Is an Inheritance Considered Marital Property in New York?

A person wearing a suit using their hands to separate four puzzle pieces sitting on a table. The puzzle pieces have money bag symbols on them.

Divorce is never easy, especially when it comes to dividing assets and property. One question many people have when considering divorce is what will happen to their inheritance. If you have received an inheritance or are expecting to receive one soon, it's important to understand how New York law treats inherited assets in divorce proceedings.

Does Inheritance Count as Marital Property in New York?

Firstly, let's define marital property. In New York, marital property is any property acquired by either spouse during the marriage, regardless of whose name is on the title or deed. However, there are exceptions to this rule, including assets received as a gift or inheritance. That being said, there are some cases in which an inheritance can be considered marital property, and therefore subject to equitable distribution.

In What Situations Can Inheritance Be Considered Marital Property?

A common situation where an inheritance may be considered marital property is if the recipient has combined their inherited assets with their marital funds. This means that if you inherited a sum of money and added it to a joint bank account that you share with your spouse, it may be difficult to prove that the inheritance is solely yours and not subject to division in a divorce.

Additionally, if you used your inheritance to purchase property or assets that were shared with your spouse, such as a family home or investment property, then the inheritance may also be considered marital property. It's important to keep accurate records and document the source of funds used for any joint purchases.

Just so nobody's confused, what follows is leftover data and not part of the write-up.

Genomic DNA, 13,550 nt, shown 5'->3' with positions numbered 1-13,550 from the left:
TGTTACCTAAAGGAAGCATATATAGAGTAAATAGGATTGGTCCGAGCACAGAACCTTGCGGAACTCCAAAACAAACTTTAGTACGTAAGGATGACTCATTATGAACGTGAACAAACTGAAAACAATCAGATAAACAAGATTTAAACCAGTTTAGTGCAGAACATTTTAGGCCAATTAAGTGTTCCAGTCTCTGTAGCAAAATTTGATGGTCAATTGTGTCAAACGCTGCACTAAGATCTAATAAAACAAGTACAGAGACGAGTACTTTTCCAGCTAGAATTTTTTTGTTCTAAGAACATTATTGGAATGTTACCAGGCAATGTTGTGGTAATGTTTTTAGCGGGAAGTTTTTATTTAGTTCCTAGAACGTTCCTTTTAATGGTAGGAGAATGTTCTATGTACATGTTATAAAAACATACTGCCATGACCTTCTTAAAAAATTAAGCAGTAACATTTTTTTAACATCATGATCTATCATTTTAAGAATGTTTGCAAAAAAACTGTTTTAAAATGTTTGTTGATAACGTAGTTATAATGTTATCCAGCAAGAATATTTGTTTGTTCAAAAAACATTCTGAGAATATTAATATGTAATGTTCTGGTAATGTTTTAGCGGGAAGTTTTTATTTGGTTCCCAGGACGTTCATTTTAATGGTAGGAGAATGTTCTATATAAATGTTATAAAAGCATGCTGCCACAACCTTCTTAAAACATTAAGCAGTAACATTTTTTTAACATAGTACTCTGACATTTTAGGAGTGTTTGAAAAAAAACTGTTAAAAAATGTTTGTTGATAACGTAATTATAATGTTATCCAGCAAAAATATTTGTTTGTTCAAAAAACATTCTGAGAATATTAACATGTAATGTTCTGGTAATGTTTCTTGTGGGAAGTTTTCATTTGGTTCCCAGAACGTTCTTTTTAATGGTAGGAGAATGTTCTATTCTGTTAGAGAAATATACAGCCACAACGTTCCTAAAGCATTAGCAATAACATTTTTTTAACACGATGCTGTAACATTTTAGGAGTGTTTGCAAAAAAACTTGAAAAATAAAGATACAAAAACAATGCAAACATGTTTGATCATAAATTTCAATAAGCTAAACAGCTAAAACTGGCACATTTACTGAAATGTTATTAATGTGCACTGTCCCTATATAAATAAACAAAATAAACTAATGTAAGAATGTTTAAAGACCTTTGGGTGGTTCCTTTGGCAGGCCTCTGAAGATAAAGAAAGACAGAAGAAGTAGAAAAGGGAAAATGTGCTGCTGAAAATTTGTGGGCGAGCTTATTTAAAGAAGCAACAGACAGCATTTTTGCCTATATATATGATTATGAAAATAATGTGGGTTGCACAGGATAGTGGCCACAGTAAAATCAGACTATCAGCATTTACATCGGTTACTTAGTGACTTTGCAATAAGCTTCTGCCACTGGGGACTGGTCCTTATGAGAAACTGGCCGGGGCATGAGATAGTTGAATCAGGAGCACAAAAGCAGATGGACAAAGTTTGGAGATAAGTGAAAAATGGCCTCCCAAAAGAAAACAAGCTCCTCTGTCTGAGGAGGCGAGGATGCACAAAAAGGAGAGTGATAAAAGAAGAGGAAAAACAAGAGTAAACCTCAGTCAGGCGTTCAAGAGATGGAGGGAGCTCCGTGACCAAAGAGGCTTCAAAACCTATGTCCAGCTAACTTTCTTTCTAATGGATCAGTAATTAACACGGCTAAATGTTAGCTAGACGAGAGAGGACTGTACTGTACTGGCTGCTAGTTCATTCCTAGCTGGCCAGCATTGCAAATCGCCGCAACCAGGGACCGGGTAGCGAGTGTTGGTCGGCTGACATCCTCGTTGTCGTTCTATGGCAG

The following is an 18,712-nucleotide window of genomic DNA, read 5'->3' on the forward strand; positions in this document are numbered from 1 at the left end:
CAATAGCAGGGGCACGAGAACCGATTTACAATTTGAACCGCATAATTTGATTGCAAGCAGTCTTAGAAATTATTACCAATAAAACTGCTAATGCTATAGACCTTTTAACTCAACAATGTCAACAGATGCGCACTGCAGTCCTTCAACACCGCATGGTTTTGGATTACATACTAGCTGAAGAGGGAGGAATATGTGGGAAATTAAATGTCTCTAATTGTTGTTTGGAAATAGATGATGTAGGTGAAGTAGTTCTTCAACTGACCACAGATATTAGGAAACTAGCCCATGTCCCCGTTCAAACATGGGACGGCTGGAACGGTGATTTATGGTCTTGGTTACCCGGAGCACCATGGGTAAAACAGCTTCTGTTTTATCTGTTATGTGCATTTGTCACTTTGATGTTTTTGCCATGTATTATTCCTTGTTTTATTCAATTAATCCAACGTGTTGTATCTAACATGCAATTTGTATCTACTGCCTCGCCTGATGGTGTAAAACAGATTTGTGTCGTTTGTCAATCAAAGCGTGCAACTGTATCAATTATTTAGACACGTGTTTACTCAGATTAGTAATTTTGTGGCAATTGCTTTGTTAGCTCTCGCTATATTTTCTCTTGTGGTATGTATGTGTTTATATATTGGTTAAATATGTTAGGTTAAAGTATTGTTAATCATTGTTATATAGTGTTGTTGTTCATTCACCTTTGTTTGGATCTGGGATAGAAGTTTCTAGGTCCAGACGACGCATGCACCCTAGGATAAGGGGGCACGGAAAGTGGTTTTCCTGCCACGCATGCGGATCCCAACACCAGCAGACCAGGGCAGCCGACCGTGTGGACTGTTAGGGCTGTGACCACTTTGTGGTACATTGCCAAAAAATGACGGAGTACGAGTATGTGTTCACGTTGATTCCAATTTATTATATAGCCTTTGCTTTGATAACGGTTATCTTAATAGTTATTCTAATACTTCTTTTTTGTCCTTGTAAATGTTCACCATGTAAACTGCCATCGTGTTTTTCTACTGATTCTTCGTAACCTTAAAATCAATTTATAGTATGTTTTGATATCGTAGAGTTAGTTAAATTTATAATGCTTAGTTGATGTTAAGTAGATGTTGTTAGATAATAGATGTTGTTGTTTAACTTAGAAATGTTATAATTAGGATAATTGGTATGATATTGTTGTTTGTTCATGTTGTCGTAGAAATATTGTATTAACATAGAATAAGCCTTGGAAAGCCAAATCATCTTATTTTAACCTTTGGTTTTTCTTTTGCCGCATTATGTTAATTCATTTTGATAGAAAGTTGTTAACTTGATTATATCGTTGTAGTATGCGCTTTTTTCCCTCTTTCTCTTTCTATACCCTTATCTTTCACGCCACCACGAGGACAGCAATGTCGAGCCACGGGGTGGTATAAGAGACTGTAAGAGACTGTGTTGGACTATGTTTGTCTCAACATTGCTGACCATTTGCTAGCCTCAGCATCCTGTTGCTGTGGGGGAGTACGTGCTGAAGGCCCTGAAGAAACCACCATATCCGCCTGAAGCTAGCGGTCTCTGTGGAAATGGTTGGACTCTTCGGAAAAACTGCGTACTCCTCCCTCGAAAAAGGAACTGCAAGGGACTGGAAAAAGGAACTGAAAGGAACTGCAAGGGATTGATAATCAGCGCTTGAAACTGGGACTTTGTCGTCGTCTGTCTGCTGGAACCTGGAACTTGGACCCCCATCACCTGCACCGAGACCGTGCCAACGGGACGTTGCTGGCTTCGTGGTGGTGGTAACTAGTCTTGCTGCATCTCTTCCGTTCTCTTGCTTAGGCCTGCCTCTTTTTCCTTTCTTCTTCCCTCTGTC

When Is Inheritance Considered Separate Property in New York?

On the other hand, assets received as an inheritance that are kept separate from marital property and are not combined with marital funds are generally considered separate property and not subject to division in divorce proceedings. This includes inherited assets such as cash, stocks, or real estate.

Finally, it is worth noting that, although an inheritance may be considered separate property, the income generated by that inheritance during the marriage may be considered marital property. For example, if you inherited a rental property and collected rent during your marriage, that income would likely be subject to equitable distribution.

Speak with Our Experienced Property Division Attorneys in Dutchess County About Your Situation Today

At Letterio & Haug, LLP, our property division lawyers specialize in providing strategic and tailored legal representation for complex cases. When a couple divorces, the division of their marital property becomes a vital consideration.

While some couples are able to reach an amicable agreement, in many instances, the court has to step in to determine the fairest division. With two decades of combined experience, our team of property division attorneys is well-equipped to handle marital property disputes and ensure that our clients' interests are protected.

Read our clients’ testimonials to learn more about our team of family law attorneys.

Call us at (845) 203-0997 or connect with us online today to schedule a confidential consultation with our marital property attorneys in Dutchess County.

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